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Which translation do you use?

November 18, 2008

Scot McKnight has posted the first part of a blog-series addressing the question, ‘Which Bible translation is the best?’ The answer, as you’ll find out if you go and have a look, is ‘depends on what you’re using it for.’

There’s some good advice in there, and I’m looking forward to reading the rest of the series.

My favourites are the New Revised Standard Version and the New Jerusalem Bible. I especially like the NJB’s translation of the Psalms—they come across as poetry, and the imagery seems so much more alive. The NRSV is the one I use most for study, although it’s great for when you want to sit down and just read long passages at a time.

I preach from the NIV, because that’s what we have in the pews in our hall. It’s not that bad, although I think it’s become a victim of its own marketing.

What’s your favourite translation? Which is your least favourite? Do you use different translations for different purposes? What do you look for when buying a Bible?

Please, leave your thoughts in the comments!

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6 Comments leave one →
  1. November 18, 2008 1:35 am

    You preach from the NIV because it’s “not that bad?” School cafeteria pizza is not that bad, but given a choice…

    My favorite translation is the English Standard Version (ESV). I’ve read the NRSV in it’s entirety. Both it and the ESV are essentially literal translations, and attempt to maintain the readability of the King James. The KJV was written with being read outloud in mind. The New American Standard is very popular among conservatives looking for a strict translation, but every time a pastor tries to read from it in the pulpit, it sounds to me like he’s trying to spit bricks out of his mouth. In October the ESV Study Bible was released, and I’m still drooling over mine. If you visit my blog I have an ESV page.

  2. Cameron permalink
    November 18, 2008 3:00 am

    Heh, good point.

    When I say ‘not that bad’ I mean it’s not what I would choose, but I’ve got nothing against it, either. It certainly isn’t bad enough to warrant replacing a church hall full of them.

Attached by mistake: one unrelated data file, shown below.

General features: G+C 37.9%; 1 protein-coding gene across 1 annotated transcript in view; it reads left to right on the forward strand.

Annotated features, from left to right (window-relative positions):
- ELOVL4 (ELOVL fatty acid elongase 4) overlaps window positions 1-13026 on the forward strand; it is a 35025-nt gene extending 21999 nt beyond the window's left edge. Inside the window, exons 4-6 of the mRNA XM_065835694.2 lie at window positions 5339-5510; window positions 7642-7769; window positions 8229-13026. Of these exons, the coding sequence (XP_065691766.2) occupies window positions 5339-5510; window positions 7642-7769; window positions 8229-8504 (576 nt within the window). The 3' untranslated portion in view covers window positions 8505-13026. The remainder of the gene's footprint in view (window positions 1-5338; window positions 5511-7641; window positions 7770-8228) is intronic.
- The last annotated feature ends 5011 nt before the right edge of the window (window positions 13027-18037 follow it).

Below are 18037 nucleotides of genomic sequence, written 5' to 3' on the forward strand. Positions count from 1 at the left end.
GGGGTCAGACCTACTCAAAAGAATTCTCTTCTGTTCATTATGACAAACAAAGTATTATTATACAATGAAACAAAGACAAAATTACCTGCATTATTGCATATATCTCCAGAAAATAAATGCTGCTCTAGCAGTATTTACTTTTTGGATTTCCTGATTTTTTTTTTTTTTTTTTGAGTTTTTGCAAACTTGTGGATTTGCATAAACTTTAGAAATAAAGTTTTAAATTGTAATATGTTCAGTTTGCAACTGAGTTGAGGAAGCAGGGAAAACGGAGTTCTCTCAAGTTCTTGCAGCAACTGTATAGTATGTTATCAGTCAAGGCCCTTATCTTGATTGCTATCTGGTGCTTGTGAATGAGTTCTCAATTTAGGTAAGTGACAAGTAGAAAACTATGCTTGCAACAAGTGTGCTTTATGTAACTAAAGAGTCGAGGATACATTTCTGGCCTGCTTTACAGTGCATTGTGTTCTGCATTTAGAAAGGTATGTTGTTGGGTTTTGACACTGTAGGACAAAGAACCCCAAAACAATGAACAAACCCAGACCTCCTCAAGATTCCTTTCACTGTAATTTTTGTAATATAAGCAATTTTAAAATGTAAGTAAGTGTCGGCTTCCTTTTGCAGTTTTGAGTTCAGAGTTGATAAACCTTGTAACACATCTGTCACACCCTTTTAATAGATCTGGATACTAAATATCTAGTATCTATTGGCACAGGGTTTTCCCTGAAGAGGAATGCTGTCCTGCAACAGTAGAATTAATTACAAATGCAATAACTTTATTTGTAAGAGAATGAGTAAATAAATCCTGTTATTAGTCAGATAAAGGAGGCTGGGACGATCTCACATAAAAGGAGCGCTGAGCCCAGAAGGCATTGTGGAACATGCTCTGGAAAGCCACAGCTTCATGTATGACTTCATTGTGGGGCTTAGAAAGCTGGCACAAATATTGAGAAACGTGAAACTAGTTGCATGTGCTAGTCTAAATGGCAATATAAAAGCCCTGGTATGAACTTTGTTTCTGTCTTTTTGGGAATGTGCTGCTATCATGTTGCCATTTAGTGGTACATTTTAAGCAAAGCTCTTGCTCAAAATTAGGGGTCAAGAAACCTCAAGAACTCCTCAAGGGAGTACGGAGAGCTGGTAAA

I don’t think I’ve really looked at the ESV, although the picture on your blog looks familiar—I reckon I may have given one as a present to a new member of our church once. I might check it out. I might stay away from the Study Bible though—I like my Bibles to have as little as possible in them, apart from the text. If I want a commentary or cross reference I’ll look up a specialist one.

  3. fgross permalink
    November 18, 2008 5:36 pm

    For the best translation, visit http://www.freewarebible.com. You can see the database on that site – and buy the book Genesis Rejuvenated by Bill Jemas – its amazing!

  4. November 18, 2008 10:08 pm

    I typically use NRSV for study as well, though my favorite for reading is the NLT.

  5. Cameron permalink
    November 18, 2008 10:29 pm

    fgross:

    That site looks great! I really like the artwork. Assuming the license is as free as my initial reading says it is, I’m going to be using that.

    John:

    I’m not familiar with the NLT, although I think I have one in a box in the shed somewhere. What makes it your favourite?

  6. fgross permalink
    December 8, 2008 1:46 pm

    That would be great – but if you use the artwork anywhere – I would really appreciate it if you gave credit to http://www.freewarebible.com. You should really consider purchasing the book genesis rejuvenated at http://freewarebible.com/buy.html – it features all of the artwork (more than on the site) as well as the true meaning behinf the original ancient scripture.
    Thanks for taking the time to check it out John!

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